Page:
• An individual may appear as a presenter only once in the final program, with the exception of special invited sessions, presentations, or for New Scholars Committee Dissertation Mentorship Workshop or Publication Workshop participants. Another exception can be made for those who are listed as non-presenter in multi-authored papers or as another invited role, such as: discussant, non-presenting session chair or participant in special events.
  • To avoid duplication of presentation content, individuals with multiple roles may not present the same material in different sessions. However, this rule does not apply to New Scholars Committee Dissertation or Publication workshops.
  •  Final decisions on the limits to individual participation in the annual meeting will be made at the discretion of the program committee.

d) Standard presentation equipment (LCD and overhead projectors and PowerPoint-equipped PCs) will be available for all sessions. Presentation slides and electronic materials must be formatted to be compatible with PC / Microsoft Windows. Presentations must be saved to your own personal “memory stick” and be ready to upload prior to your presentation.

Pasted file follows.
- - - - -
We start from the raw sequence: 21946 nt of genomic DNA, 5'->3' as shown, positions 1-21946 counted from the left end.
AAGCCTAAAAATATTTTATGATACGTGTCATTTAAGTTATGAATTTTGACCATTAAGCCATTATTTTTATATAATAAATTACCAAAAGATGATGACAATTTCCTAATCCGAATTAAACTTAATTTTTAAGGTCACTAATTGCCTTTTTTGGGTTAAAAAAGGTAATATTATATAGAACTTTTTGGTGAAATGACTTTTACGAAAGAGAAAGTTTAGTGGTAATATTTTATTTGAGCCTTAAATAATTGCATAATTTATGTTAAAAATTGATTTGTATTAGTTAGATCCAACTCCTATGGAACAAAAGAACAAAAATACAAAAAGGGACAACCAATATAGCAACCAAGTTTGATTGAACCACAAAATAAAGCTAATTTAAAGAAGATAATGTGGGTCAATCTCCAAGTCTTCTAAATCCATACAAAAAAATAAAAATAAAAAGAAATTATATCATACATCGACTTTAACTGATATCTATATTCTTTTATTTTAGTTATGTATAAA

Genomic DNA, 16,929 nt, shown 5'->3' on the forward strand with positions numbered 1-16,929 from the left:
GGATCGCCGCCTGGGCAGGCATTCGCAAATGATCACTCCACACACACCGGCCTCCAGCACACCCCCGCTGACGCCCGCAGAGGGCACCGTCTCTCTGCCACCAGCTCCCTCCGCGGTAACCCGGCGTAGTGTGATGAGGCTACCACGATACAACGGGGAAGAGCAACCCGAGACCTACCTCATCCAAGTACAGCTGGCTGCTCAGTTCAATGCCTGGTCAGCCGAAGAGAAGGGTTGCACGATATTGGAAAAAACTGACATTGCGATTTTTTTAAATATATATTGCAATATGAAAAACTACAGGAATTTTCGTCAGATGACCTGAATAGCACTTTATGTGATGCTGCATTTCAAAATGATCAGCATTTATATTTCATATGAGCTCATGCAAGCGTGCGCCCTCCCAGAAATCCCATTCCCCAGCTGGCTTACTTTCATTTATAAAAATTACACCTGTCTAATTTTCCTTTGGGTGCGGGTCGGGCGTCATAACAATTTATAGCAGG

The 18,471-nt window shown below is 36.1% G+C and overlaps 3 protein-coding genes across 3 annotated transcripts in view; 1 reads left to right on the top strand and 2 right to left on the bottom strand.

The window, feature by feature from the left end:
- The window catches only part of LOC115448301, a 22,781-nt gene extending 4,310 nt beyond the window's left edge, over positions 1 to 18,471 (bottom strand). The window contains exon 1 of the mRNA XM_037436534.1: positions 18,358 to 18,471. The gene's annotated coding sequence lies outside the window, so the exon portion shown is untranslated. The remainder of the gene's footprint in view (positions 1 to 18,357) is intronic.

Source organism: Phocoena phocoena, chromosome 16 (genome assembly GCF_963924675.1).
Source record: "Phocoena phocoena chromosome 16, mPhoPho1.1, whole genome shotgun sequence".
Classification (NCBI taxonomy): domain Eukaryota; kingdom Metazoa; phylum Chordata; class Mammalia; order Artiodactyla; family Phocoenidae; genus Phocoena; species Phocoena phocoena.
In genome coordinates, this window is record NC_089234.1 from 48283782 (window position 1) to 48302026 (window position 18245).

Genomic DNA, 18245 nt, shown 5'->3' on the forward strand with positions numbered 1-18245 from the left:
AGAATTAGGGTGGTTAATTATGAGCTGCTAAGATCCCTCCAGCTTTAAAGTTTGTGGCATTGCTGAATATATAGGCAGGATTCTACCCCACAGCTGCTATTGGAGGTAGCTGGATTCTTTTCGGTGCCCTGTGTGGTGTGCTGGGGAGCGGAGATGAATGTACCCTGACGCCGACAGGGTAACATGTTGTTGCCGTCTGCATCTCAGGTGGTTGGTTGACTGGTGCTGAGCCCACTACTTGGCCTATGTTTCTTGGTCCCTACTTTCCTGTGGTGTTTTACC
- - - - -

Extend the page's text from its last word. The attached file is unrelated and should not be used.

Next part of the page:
e) Proposal review and selection process. All submitted proposals will undergo peer review by experienced scholars and advanced doctoral students in the field of comparative and international education. Acceptance notifications will be sent by October 15, 2015 for submissions received before the early bird deadline and November 15, 2015 for all other submissions.

For more information, visit CIES 2016 homepage!

Education and the State: Whatever Happened to National Education as a Public Good?

 

By Andy Green

Chair: Mark Bray

In an era which is rapidly losing the idea of education as a ‘public good,’ it is useful to remember the origins of our modern education systems, and the role of the state in their creation. Today we see a rapid marketising of education around the world, with increasing privatisation of educational services, the introduction of private sector management practices in public schools, and a growing perception of education as a private consumer good. The collective purposes of education, which animated the formation of national education systems, are being attenuated as providers view parents and students as customers, and the latter see education as a ‘positional’ good for which they must compete and, in many instances, pay.